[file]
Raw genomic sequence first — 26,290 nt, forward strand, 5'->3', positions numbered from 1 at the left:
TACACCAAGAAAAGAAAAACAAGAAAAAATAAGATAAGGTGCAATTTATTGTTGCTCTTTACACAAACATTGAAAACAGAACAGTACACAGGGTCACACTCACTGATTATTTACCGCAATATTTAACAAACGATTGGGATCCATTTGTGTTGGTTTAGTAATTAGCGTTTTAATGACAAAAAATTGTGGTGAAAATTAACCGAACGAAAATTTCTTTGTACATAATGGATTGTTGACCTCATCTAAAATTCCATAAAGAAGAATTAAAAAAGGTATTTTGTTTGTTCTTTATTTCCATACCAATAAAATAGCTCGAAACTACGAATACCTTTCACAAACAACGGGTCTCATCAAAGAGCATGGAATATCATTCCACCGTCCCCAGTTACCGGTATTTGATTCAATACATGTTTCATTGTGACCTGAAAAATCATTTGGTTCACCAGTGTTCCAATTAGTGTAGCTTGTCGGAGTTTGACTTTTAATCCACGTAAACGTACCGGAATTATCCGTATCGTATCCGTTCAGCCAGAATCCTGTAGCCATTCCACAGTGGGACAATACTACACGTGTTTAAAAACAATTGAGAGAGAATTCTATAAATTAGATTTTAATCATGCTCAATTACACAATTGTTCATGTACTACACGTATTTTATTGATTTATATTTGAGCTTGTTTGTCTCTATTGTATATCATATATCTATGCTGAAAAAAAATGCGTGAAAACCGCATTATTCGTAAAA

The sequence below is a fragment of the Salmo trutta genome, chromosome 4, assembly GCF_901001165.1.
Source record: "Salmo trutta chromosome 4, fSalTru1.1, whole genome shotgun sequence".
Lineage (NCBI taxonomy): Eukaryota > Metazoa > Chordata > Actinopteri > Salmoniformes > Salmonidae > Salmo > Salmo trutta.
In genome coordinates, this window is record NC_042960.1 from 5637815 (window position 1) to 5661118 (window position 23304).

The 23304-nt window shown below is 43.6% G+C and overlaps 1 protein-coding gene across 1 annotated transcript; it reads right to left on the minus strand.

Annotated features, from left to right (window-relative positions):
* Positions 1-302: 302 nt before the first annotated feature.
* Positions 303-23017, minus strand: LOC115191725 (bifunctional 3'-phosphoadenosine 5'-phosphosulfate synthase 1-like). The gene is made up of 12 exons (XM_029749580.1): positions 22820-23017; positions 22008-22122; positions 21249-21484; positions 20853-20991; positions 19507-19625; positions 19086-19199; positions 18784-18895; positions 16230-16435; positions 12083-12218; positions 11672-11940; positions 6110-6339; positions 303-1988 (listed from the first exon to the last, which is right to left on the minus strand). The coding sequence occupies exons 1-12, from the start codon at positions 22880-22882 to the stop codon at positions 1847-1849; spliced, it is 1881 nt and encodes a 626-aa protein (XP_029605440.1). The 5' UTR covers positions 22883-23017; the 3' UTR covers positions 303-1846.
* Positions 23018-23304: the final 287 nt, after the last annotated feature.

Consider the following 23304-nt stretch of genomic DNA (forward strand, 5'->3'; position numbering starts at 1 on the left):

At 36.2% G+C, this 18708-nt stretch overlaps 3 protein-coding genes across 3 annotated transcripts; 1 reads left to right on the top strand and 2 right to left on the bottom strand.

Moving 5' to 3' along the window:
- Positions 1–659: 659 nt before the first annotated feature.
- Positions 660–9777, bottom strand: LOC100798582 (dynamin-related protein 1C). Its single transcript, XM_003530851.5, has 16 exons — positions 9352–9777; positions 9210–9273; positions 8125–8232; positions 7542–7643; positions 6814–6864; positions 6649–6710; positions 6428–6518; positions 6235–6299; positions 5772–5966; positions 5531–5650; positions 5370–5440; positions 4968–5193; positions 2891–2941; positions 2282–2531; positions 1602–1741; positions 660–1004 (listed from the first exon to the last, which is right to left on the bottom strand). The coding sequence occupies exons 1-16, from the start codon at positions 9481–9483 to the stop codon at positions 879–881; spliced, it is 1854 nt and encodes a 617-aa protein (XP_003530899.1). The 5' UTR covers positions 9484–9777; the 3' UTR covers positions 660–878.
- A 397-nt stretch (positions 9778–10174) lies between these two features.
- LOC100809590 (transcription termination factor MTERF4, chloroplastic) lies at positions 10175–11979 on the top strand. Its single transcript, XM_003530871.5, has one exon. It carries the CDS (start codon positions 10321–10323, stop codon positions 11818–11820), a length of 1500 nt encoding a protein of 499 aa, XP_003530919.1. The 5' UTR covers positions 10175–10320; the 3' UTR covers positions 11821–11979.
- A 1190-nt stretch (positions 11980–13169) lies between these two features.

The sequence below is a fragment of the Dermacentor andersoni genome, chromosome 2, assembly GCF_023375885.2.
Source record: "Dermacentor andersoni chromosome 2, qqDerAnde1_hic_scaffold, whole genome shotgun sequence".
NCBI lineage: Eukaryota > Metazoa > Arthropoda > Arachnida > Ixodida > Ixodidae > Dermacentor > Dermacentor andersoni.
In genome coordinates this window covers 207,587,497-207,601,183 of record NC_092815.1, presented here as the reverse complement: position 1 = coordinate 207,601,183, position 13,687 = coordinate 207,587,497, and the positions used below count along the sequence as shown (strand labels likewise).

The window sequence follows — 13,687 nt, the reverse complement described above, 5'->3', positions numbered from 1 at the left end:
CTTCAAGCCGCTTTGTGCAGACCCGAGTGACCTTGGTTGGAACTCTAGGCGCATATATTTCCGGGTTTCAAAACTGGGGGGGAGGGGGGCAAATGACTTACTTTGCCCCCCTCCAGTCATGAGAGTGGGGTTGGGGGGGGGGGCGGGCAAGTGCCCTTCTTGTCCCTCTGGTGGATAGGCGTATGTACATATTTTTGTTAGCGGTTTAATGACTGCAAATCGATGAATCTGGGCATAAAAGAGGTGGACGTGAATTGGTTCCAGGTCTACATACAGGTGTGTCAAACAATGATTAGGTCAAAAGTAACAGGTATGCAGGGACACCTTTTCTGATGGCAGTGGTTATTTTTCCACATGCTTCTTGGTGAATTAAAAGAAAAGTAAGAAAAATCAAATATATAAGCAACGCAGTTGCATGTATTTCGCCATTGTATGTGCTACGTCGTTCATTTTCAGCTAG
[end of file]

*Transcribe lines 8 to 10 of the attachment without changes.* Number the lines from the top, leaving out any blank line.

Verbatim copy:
Annotated features, from left to right (window-relative positions):
* Positions 1-302: 302 nt before the first annotated feature.
* Positions 303-23017, minus strand: LOC115191725 (bifunctional 3'-phosphoadenosine 5'-phosphosulfate synthase 1-like). The gene is made up of 12 exons (XM_029749580.1): positions 22820-23017; positions 22008-22122; positions 21249-21484; positions 20853-20991; positions 19507-19625; positions 19086-19199; positions 18784-18895; positions 16230-16435; positions 12083-12218; positions 11672-11940; positions 6110-6339; positions 303-1988 (listed from the first exon to the last, which is right to left on the minus strand). The coding sequence occupies exons 1-12, from the start codon at positions 22880-22882 to the stop codon at positions 1847-1849; spliced, it is 1881 nt and encodes a 626-aa protein (XP_029605440.1). The 5' UTR covers positions 22883-23017; the 3' UTR covers positions 303-1846.